Latent tuberculosis infection screening in persons newly-diagnosed with HIV infection in Italy: A multicentre study promoted by the Italian Society of Infectious and Tropical Diseases

Delia Goletti, Assunta Navarra, Elisa Petruccioli, Claudia Cimaglia, Mirko Compagno, Gilda Cuzzi, Gabriella De Carli, Laura Fondaco, Fabio Franzetti, Alberto Giannetti, Andrea Gori, Giuseppe Lapadula, Miriam Lichtner, Claudio M. Mastroianni, Valentina Mazzotta, Nicoletta Orchi, Paolo Pavone, Daniela Piacentini, Veronica Pirriatore, Emanuele PontaliLoredana Sarmati, Anna Spolti, Evelina Tacconelli, Massimo Galli, Andrea Antinori, Andrea Calcagno, Enrico Girardi

Research output: Contribution to journalArticlepeer-review

Abstract

Background: The Italian Society of Infectious and Tropical Diseases performed a survey on the application of guidelines for the management of persons living with HIV (PLWH), to evaluate current practice and the yield of screening for latent tuberculosis infection (LTBI) in newly-diagnosed PLWH; in addition, the offer of preventive therapy to LTBI individuals and the completion rate were analysed. Materials and methods: Newly-diagnosed PLWH in nine centres were evaluated retrospectively (2016/2017) using binary and multinomial logistic regression to identify factors associated with LTBI diagnostic screening and QuantiFERON (QFT) results. Results: Of 801 patients evaluated, 774 were studied after excluding active TB. LTBI tests were performed in 65.5%. Prescription of an LTBI test was associated with being foreign-born (odds ratio (OR) 3.19, p < 0.001), older (for 10-year increments, OR 1.22, p = 0.034), and having a CD4 count <100 cells/mm3 vs ≥500 cells/mm3 (OR 2.30, p = 0.044). LTBI was diagnosed in 6.5% of 495 patients evaluated by QFT. Positive results were associated with being foreign-born (relative risk ratio (RRR) 30.82, p < 0.001), older (for 10-year increments, RRR 1.78, p = 0.003), and having a high CD4 count (for 100 cells/mm3 increments, RRR 1.26, p < 0.003). Sixteen LTBI individuals started TB preventive therapy and eight completed it. Conclusions: LTBI screening is inconsistently performed in newly-diagnosed PLWH. Furthermore, TB preventive therapy is not offered to all LTBI individuals and compliance is poor.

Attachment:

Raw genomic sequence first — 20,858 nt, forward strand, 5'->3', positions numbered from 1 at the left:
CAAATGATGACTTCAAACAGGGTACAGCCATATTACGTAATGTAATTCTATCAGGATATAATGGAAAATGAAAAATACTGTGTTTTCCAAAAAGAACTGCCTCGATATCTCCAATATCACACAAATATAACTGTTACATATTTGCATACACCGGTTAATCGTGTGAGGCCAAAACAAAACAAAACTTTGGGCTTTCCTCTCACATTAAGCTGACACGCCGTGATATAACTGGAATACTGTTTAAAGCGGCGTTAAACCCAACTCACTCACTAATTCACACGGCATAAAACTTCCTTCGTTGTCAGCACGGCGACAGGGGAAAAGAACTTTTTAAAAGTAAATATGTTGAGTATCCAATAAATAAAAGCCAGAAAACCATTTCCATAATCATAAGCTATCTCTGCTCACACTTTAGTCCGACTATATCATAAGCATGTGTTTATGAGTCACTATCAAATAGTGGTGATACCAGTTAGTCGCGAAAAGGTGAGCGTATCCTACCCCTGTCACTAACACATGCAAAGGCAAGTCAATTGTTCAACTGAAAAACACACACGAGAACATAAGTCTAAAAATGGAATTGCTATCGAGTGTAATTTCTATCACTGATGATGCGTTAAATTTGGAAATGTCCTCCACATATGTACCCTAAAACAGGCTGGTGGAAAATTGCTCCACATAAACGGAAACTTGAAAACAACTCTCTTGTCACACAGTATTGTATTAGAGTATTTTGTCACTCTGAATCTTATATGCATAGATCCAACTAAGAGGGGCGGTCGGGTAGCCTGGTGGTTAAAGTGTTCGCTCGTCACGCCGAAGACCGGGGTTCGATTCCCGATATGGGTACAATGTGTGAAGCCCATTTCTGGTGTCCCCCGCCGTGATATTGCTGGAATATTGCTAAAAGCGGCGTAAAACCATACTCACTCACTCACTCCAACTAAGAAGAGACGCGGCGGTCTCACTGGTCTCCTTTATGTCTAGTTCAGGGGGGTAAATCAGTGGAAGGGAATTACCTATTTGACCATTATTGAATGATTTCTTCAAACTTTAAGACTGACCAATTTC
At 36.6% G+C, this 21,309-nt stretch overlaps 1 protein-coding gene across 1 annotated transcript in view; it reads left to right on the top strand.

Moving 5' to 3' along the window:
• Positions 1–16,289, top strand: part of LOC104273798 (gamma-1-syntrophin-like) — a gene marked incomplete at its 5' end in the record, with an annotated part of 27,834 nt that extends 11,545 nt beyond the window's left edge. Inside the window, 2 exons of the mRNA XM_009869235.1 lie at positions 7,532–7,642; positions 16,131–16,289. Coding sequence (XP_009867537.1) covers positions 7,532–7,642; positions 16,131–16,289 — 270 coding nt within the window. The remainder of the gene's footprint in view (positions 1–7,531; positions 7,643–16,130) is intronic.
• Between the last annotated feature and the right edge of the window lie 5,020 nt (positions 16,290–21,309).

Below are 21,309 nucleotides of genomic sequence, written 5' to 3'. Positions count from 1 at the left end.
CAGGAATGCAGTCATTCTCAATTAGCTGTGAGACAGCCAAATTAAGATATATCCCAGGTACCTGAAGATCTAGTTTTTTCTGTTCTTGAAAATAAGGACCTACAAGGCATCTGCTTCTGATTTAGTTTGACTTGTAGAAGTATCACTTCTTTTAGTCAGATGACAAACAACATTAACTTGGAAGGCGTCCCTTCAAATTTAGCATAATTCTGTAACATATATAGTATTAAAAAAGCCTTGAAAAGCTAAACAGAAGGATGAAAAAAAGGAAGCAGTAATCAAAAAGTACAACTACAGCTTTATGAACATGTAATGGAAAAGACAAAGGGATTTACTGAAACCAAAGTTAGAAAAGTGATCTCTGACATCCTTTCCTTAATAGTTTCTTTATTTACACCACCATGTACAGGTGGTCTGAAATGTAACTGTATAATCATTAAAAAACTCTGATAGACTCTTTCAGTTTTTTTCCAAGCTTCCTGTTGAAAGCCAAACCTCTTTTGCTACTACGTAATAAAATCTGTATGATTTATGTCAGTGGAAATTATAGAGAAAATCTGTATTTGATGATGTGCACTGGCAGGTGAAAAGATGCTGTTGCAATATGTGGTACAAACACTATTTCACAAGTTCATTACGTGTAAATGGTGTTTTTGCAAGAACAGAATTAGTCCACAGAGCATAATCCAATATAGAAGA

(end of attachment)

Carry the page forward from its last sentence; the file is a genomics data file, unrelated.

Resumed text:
Original languageEnglish
Pages (from-to)1-20
Number of pages20
JournalInternational Journal of Infectious Diseases
DOIs
Publication statusE-pub ahead of print - Dec 27 2019

Keywords

  • Active TB
  • CD4 T-cells
  • HIV
  • IGRA
  • Latency
  • LTBI
  • Quantiferon
  • Tuberculosis

ASJC Scopus subject areas

  • Microbiology (medical)
  • Infectious Diseases

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